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NIT-MARE

Season ends as Tigers let late lead evaporate.
Wednesday, March 17, 2004 | 12:00 a.m. CST; updated 4:03 a.m. CDT, Saturday, July 19, 2008

ANN ARBOR, Mich. — Missouri, as it had all season, found itself in a position to win. Similar to a lot of games, it slipped away.

Michigan, playing without its leading scorer, scrapped its way to a 65-64 win against Missouri in the first round of the National Invitation Tournament on Tuesday at Crisler Arena.

Extra possessions allowed the Wolverines to outscore the Tigers 25-16 in the final 9:59. The loss means the Tigers (16-14) ended their season losing four of five.

The Wolverines (19-11) advance to the second round to face the winner of the Oklahoma/Louisiana State matchup, which is at 8:30 tonight in Norman, Okla.

“I feel bad for our team,” Missouri coach Quin Snyder said. “We had opportunities, particularly on the defensive foul line where we gave them second possessions.

“It’s a game where we enjoyed a lead, and I thought we could stay together. We’re just a play or two away from a different result.”

Such words could describe most of Missouri’s losses, for the late-game loss is by no means new for the Tigers. In losses to Gonzaga on Dec. 13, Illinois on Dec. 23, Iowa State on Jan. 7 and others, the Tigers were on the brink of wins late but did not convert.

Michigan guard Daniel Horton scored the winning points when he cut from the left wing for a driving layup with 19.6 seconds left.

The primary reason for Tuesday’s late-game collapse came from what used to be one of the team’s strengths, defensive rebounding. Although they began the season as one of the Big 12 Conference’s best rebounding teams, the Tigers failed to keep the smaller Wolverines from grabbing several key opportunities.

Tied at 59 with 2:25 left, Wolverines center Graham Brown missed two free throws, but Chris Hunter collected the loose ball for a layup.

On the next possession after Bernard Robinson, Jr. missed the first of a one-and-one, Hunter retained possession for Michigan until Dion Harris made two free throws for a 63-59 lead with 1:07 left.

“We missed a few free throws down the stretch, but Chris came up with two major, major rebounds for us on the offensive glass,” Michigan coach Tommy Amaker said. “Those were major rebounds for us.”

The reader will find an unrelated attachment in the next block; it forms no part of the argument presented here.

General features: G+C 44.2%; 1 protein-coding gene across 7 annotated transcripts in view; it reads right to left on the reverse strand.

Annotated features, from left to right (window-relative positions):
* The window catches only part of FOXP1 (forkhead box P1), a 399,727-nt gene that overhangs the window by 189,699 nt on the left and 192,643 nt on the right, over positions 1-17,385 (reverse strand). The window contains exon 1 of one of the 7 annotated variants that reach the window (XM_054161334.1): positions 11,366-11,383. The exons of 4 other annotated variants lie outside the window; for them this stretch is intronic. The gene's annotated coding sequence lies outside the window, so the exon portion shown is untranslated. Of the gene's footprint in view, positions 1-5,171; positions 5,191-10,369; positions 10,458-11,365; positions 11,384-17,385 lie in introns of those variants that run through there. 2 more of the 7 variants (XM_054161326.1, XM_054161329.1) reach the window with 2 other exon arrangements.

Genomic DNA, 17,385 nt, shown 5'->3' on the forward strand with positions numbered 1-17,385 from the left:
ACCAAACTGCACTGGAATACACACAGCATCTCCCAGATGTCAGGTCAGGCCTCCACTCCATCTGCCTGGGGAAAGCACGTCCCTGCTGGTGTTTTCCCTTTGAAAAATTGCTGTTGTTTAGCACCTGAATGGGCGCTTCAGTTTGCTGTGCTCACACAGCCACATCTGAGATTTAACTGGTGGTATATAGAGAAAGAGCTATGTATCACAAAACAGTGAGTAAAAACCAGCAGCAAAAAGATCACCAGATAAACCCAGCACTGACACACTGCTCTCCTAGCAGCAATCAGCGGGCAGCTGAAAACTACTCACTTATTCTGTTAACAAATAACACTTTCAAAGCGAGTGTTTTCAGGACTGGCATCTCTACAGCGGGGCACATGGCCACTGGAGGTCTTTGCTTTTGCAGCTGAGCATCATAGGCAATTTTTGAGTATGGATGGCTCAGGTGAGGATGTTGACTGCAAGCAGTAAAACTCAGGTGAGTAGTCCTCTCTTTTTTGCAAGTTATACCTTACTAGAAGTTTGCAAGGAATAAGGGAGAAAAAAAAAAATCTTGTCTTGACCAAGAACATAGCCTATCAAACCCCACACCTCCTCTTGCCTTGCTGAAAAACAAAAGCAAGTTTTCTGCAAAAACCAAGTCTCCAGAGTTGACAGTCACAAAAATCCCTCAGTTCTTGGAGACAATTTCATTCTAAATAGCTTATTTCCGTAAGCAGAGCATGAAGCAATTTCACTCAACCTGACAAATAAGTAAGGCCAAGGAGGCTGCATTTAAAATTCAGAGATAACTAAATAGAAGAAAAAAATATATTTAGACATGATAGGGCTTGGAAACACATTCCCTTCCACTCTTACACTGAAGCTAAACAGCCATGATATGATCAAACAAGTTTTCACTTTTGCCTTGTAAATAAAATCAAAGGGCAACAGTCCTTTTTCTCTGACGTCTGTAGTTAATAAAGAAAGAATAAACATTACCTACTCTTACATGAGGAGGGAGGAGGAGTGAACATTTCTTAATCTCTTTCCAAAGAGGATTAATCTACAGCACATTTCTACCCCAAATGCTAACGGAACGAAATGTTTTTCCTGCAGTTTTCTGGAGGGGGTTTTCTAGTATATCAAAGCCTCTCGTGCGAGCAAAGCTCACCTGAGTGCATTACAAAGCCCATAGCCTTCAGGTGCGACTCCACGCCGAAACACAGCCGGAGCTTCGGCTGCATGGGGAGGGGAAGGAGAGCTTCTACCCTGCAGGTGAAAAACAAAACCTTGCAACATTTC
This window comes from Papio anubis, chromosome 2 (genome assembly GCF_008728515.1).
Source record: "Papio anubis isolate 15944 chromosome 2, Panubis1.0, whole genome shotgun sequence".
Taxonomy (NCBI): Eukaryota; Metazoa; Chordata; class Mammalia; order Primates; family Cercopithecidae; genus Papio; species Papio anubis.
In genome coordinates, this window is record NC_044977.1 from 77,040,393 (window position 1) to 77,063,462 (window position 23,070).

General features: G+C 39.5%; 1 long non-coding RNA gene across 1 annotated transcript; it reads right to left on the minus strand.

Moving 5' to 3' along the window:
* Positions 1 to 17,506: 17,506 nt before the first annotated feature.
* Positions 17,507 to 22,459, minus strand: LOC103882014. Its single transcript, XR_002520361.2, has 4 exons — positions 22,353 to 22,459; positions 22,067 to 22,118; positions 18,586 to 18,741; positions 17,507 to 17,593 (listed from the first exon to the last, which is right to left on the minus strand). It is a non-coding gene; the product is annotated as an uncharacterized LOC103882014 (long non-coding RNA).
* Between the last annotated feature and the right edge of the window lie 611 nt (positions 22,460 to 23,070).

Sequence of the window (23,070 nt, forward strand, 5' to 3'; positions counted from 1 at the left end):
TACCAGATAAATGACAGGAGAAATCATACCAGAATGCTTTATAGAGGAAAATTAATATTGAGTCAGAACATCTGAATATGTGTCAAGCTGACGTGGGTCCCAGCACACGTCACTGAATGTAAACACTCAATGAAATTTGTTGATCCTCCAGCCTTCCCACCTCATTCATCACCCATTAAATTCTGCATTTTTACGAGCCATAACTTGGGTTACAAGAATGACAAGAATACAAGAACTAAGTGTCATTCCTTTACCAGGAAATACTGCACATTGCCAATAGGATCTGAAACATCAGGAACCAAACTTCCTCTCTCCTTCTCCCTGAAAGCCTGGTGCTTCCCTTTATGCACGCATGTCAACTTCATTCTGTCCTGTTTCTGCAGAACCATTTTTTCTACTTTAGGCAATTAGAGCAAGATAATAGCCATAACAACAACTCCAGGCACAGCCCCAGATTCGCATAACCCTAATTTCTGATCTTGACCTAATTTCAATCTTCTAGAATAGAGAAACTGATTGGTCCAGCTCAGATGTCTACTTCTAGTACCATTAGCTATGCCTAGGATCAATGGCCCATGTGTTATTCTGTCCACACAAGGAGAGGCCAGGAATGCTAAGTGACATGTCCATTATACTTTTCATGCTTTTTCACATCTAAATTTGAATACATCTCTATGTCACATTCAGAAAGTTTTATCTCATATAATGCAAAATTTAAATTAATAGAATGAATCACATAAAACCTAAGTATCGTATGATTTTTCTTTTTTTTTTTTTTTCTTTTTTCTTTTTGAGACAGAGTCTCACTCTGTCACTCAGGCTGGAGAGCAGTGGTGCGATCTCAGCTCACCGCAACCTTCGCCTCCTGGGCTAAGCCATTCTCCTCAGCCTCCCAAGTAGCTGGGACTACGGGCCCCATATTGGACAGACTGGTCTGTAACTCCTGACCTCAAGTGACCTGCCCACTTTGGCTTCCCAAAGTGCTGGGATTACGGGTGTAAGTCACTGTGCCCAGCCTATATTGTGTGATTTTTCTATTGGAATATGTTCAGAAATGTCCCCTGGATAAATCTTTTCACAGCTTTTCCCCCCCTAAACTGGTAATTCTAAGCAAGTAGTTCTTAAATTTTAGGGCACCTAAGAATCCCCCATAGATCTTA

The Wolverines trailed 48-40 with 9:59 left after Arthur Johnson scored on a hook shot, but the Wolverines quickly responded. Within four minutes, the Wolverines reduced the difference to 52-51 with 6:09 left.

“We let some key moments get by us,” senior guard Josh Kroenke said. “We let two offensive rebounds which is unacceptable. Michigan played to win, and when they got those boards, they capitalized.”

Playing in his final game, Johnson continued his string of impressive late-season showings with 26 points and 10 rebounds. Johnson, though, had eight rebounds in the first half.

After having a 32-26 lead at halftime, it didn’t take long for the Wolverines to stretch their lead. On their first possession of the half, Harris made a jumper from the baseline. That was followed with a 3-pointer from Horton, which gave them a 37-28 lead after 1:25.

Then the Tigers’ offense finally came to life, scoring on four consecutive possessions. The 11-1 run gave the Tigers a 39-38 lead, their first lead since 17-14.

The lead grew to 43-38 before Kroenke inadvertently tipped in a Sherrod Harrell missed jumper with 12:03 left. Brent Petway received credit for the basket.

Despite that basket, the Tigers surged to their biggest lead of the game with a five-point burst. Johnson’s running right-handed hook shot pushed the lead to 48-40 with 9:59 to play.

The lead, though, would not remain long, for Horton found his scoring touch. Horton, the brother of Missouri recruit Jason Horton, scored 12 of his team-high 20 in the second half.

Horton’s 3-pointer with 7:03 left brought the Wolverines within 50-49 and came on the Wolverines’ third shot of the possession.

Moments later, Horton made layups on consecutive possessions, the first, an acrobatic reverse layup, retook the lead 57-55.

“We just came up short,” junior guard Jason Conley said. “No matter how high you end, it’s going to hurt. We gave it our best, but we came short on a few plays. That’s the story.”

Conley also said aside from the rebounding breakdowns, the Wolverines discovered how to break through the Tigers’ defense, which, for the most part, had slowed Michigan.

Sloppy play, tipped passes and poor communication among the officials marred the first half. Three players, Johnson, McKinney and Robinson Jr., missed uncontested dunks, but the Wolverines gained a 32-26 advantage.

The Wolverines made a 12-1 run during about 4:30 midway through the half to build their biggest lead, 25-17. A Courtney Sims basket with 5:36 left capped the spurt.

During that same time, the Tigers experienced a drought of nearly five minutes.

Johnson, as he did for the past several games, represented the Tigers’ only bright spot. Because Johnson possessed the ability to physically dominate a smaller Michigan interior, he led the Tigers with 12 points and eight rebounds. Johnson could have more, but he missed several layups and made 2-of-6 free throws.

As a team, the Tigers missed 4-of-8 free throws in the first.

In addition to the players’ miscues, the game had to be stopped several times so that the officials could sort out problems.

With 6:12 left, the officials sent the wrong Wolverine to the foul line. Harris made one free throw before the Tigers pointed out that Sims should be shooting. A short discussion revealed the Tigers were correct. Harris’ point was removed from the scoreboard, and Sims was sent to the line. He made 1-of-2.


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